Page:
By John Reizner |
As the dollar begins to cascade down once again with the dollar index at 81.64, many market participants, including this writer, are coming to the conclusion that America's domestic and foreign debts will be repaid with dollars that are worth much less. Many participants agree that the U.S. Treasury bonds that we and other nations hold will end up being worth less in real terms (i.e., will be able to buy fewer goods and services), and perhaps a great deal less in future years.
That may be the greater fear of our foreign debt holders. Remember, in the last great inflation of the 1970's, many long term bonds lost half their value as interest rates soared into the high double digits.
The authorities are depreciating our money, which in turn may allow us to better service our national and foreign debt. Government is accomplishing this by effectively placing half of its living expenses on the credit card.
Warren Buffett in an interview with a CNBC anchor at the height of the credit crisis, noted that the future should bring higher inflation, perhaps greater inflation than the 1970's, and that fixed income investments will not keep pace with an embedded great inflation. However, Buffett also stated that individuals with skills to sell should be able to buy a can of Coca-Cola with an equivalent amount of their labor in the future as they do now. Buffett is confident that owning good American businesses will be profitable over the long run. He is not selling America short.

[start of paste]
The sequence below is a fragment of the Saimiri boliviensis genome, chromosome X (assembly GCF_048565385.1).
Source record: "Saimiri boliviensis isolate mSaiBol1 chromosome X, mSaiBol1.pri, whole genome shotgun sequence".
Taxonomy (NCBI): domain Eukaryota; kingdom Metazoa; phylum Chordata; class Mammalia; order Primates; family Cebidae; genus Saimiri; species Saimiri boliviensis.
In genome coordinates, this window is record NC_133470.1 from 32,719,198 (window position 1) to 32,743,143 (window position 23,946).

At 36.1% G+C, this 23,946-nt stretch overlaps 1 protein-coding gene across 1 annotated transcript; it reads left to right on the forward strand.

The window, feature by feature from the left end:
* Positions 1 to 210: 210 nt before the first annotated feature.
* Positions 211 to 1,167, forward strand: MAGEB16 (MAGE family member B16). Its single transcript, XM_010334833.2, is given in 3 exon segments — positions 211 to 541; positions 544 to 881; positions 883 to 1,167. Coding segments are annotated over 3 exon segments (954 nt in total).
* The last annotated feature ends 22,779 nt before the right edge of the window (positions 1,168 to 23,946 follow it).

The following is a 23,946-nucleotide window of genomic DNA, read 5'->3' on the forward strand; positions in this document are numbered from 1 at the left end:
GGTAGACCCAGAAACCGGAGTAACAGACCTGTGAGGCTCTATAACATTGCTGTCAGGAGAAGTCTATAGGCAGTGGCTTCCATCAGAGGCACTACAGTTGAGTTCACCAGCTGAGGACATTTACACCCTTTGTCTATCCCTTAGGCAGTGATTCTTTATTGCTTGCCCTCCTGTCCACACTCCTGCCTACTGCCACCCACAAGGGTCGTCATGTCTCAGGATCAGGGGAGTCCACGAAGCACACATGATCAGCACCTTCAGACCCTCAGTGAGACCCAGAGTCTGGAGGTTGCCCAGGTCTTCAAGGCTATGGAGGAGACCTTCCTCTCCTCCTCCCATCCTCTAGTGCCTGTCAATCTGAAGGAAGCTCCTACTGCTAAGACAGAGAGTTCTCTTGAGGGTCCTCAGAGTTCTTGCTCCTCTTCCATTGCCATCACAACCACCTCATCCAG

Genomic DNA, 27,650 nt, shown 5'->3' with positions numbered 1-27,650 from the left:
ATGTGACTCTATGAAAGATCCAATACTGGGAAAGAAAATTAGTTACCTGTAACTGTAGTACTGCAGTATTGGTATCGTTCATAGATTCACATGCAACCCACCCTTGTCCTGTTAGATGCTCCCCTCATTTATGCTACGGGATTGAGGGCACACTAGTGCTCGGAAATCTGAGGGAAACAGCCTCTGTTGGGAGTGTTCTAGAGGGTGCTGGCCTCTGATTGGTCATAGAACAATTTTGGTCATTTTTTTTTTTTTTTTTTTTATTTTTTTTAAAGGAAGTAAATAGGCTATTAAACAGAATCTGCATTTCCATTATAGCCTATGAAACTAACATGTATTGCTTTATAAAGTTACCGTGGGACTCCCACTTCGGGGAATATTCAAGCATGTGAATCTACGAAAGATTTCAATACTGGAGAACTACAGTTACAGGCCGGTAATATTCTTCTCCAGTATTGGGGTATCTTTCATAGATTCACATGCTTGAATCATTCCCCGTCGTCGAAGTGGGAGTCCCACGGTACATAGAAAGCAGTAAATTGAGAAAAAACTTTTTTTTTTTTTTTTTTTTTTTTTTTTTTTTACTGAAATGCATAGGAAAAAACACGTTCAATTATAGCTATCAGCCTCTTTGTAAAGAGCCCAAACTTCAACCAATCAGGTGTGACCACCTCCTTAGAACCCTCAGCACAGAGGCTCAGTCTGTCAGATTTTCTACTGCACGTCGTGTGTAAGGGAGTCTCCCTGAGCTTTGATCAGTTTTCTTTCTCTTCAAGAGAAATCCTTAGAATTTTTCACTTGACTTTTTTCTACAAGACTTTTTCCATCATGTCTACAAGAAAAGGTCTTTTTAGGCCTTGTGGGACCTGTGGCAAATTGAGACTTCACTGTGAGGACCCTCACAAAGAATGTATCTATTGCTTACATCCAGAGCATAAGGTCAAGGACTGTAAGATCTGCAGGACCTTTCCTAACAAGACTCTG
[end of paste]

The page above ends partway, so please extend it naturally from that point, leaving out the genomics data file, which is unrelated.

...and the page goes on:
Jim Rogers[, a well-known investor and commentator,] has expressed his view that the stock market should turn down from its current level (the Dow Futures closed at 8295 on 5/21/09). He argues that the Federal Reserve has shown the financial markets a good time (temporary in nature) by printing trillions of dollars in an effort to stave off a U.S. economic collapse.
Rogers claims that he is not buying any stocks now, but that he is buying gold and silver. He believes that most currencies worldwide will experience depreciation in the future, but he thinks that the Chinese yuan will emerge over time as the next reserve currency.
No one can predict the future, but I am personally betting on a decline in the dollar, and have redeemed a significant portion of my investment in the Franklin Templeton Global Bond Fund (a fund which holds U.S. and foreign currency denominated long and shorter term debt obligations). In my view, future inflation and possibly much higher interest rates may deeply discount this asset. Higher worldwide inflation and interest rates should hurt most fixed income debt in almost all currencies.
I have owned physical gold [for a number of years], and have recently taken a position in silver bullion as well. I am anticipating an upward resolution to a potential bubble in the gold and silver market in the next two to three years, possibly sooner.